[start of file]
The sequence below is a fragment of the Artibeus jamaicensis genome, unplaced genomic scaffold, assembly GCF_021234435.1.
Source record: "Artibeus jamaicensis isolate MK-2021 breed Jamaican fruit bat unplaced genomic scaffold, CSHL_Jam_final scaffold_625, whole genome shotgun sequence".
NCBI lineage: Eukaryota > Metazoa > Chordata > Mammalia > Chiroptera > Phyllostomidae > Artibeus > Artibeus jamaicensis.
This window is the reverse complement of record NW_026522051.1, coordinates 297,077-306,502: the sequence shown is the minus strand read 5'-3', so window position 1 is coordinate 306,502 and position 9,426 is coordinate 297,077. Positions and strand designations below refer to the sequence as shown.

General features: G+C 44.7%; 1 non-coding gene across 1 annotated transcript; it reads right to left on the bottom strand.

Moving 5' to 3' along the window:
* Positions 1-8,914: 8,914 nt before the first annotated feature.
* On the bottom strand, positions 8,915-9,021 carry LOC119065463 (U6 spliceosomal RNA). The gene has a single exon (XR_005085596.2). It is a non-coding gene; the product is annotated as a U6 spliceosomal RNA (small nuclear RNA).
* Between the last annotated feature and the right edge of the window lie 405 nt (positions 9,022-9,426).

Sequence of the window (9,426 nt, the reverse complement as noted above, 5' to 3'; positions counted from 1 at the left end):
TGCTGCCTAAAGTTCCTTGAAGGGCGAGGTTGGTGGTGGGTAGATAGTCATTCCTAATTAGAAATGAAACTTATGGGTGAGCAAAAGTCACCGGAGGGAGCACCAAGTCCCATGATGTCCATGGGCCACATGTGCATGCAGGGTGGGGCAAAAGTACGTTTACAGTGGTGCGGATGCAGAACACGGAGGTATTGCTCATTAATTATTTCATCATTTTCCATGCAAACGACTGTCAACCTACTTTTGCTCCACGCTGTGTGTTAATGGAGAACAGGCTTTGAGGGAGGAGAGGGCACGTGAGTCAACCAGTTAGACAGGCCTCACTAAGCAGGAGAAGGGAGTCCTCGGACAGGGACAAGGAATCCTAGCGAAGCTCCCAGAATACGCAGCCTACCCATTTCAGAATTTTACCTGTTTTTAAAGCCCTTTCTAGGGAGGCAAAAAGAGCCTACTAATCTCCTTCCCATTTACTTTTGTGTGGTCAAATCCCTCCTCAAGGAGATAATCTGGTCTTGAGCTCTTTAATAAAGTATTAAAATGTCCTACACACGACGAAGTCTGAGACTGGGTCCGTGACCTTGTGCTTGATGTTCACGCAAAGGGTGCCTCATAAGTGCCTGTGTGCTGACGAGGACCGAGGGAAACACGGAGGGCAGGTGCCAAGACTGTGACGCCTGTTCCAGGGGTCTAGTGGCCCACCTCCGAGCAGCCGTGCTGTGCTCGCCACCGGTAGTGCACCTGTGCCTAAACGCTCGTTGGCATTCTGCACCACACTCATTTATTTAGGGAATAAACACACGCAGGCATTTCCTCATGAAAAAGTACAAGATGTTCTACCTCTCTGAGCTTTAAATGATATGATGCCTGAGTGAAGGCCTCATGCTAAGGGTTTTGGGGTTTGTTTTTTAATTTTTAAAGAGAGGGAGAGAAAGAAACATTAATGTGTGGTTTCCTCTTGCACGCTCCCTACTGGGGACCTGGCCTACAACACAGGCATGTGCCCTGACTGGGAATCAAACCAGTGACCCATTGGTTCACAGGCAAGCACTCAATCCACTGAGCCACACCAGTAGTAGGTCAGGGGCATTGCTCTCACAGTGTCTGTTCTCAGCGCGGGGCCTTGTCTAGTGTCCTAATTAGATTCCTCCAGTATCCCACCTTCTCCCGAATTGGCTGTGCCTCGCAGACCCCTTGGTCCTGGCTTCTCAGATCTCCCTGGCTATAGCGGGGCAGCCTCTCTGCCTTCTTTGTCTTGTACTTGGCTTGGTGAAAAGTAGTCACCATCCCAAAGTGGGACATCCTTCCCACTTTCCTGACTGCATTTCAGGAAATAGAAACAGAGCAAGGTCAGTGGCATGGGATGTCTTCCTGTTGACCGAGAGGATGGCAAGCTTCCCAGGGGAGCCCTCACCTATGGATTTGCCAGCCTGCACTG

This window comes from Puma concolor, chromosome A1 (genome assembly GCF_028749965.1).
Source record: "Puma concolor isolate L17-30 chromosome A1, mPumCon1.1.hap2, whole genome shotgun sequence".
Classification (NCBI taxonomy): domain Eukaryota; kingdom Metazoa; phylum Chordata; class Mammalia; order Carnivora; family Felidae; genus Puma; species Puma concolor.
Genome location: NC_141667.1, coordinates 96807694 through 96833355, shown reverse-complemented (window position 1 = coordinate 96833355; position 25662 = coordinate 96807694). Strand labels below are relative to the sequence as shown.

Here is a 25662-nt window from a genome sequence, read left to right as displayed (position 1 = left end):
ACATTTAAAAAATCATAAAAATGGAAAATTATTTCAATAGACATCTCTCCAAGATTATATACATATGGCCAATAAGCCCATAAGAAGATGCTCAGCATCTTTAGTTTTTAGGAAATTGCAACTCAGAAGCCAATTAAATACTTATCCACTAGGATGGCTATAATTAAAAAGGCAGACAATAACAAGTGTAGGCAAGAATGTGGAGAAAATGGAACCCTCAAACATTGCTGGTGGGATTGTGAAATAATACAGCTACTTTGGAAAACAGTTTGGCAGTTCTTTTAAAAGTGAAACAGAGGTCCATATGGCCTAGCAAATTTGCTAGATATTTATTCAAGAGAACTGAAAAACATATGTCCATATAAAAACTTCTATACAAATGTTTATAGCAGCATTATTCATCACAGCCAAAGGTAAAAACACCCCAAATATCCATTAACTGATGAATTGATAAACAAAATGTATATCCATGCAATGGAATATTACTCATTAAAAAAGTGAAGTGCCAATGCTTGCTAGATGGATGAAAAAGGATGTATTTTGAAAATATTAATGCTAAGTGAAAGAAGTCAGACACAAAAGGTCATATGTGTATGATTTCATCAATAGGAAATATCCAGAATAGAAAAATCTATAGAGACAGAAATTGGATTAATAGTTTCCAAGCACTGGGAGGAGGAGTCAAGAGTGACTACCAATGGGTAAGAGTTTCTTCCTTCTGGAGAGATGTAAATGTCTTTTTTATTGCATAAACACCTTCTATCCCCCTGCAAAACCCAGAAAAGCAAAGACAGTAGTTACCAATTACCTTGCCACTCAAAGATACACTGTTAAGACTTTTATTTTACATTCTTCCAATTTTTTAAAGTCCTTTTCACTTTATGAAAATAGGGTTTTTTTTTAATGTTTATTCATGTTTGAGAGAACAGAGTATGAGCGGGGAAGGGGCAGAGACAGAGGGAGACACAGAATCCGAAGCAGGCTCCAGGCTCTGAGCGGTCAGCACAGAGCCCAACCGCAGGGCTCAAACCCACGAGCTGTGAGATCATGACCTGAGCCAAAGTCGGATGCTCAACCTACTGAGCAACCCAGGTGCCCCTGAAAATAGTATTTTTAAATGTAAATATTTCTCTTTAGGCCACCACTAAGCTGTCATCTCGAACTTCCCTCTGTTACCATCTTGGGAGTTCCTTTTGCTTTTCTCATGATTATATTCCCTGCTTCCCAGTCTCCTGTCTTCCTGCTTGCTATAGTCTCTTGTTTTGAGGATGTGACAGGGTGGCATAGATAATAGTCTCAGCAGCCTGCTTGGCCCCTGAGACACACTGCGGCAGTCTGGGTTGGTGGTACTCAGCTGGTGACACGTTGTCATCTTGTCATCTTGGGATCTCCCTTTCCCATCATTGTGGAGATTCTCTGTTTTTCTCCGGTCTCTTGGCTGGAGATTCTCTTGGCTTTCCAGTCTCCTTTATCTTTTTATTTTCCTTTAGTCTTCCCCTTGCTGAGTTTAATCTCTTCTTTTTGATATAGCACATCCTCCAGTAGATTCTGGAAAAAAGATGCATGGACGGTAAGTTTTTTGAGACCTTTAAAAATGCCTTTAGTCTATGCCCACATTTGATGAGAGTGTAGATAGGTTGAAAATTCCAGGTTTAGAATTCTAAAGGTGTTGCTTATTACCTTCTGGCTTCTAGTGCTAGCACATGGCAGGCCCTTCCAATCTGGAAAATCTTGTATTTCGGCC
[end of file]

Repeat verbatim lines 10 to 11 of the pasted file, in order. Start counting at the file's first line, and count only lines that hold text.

Sequence of the window (9,426 nt, the reverse complement as noted above, 5' to 3'; positions counted from 1 at the left end):
TGCTGCCTAAAGTTCCTTGAAGGGCGAGGTTGGTGGTGGGTAGATAGTCATTCCTAATTAGAAATGAAACTTATGGGTGAGCAAAAGTCACCGGAGGGAGCACCAAGTCCCATGATGTCCATGGGCCACATGTGCATGCAGGGTGGGGCAAAAGTACGTTTACAGTGGTGCGGATGCAGAACACGGAGGTATTGCTCATTAATTATTTCATCATTTTCCATGCAAACGACTGTCAACCTACTTTTGCTCCACGCTGTGTGTTAATGGAGAACAGGCTTTGAGGGAGGAGAGGGCACGTGAGTCAACCAGTTAGACAGGCCTCACTAAGCAGGAGAAGGGAGTCCTCGGACAGGGACAAGGAATCCTAGCGAAGCTCCCAGAATACGCAGCCTACCCATTTCAGAATTTTACCTGTTTTTAAAGCCCTTTCTAGGGAGGCAAAAAGAGCCTACTAATCTCCTTCCCATTTACTTTTGTGTGGTCAAATCCCTCCTCAAGGAGATAATCTGGTCTTGAGCTCTTTAATAAAGTATTAAAATGTCCTACACACGACGAAGTCTGAGACTGGGTCCGTGACCTTGTGCTTGATGTTCACGCAAAGGGTGCCTCATAAGTGCCTGTGTGCTGACGAGGACCGAGGGAAACACGGAGGGCAGGTGCCAAGACTGTGACGCCTGTTCCAGGGGTCTAGTGGCCCACCTCCGAGCAGCCGTGCTGTGCTCGCCACCGGTAGTGCACCTGTGCCTAAACGCTCGTTGGCATTCTGCACCACACTCATTTATTTAGGGAATAAACACACGCAGGCATTTCCTCATGAAAAAGTACAAGATGTTCTACCTCTCTGAGCTTTAAATGATATGATGCCTGAGTGAAGGCCTCATGCTAAGGGTTTTGGGGTTTGTTTTTTAATTTTTAAAGAGAGGGAGAGAAAGAAACATTAATGTGTGGTTTCCTCTTGCACGCTCCCTACTGGGGACCTGGCCTACAACACAGGCATGTGCCCTGACTGGGAATCAAACCAGTGACCCATTGGTTCACAGGCAAGCACTCAATCCACTGAGCCACACCAGTAGTAGGTCAGGGGCATTGCTCTCACAGTGTCTGTTCTCAGCGCGGGGCCTTGTCTAGTGTCCTAATTAGATTCCTCCAGTATCCCACCTTCTCCCGAATTGGCTGTGCCTCGCAGACCCCTTGGTCCTGGCTTCTCAGATCTCCCTGGCTATAGCGGGGCAGCCTCTCTGCCTTCTTTGTCTTGTACTTGGCTTGGTGAAAAGTAGTCACCATCCCAAAGTGGGACATCCTTCCCACTTTCCTGACTGCATTTCAGGAAATAGAAACAGAGCAAGGTCAGTGGCATGGGATGTCTTCCTGTTGACCGAGAGGATGGCAAGCTTCCCAGGGGAGCCCTCACCTATGGATTTGCCAGCCTGCACTG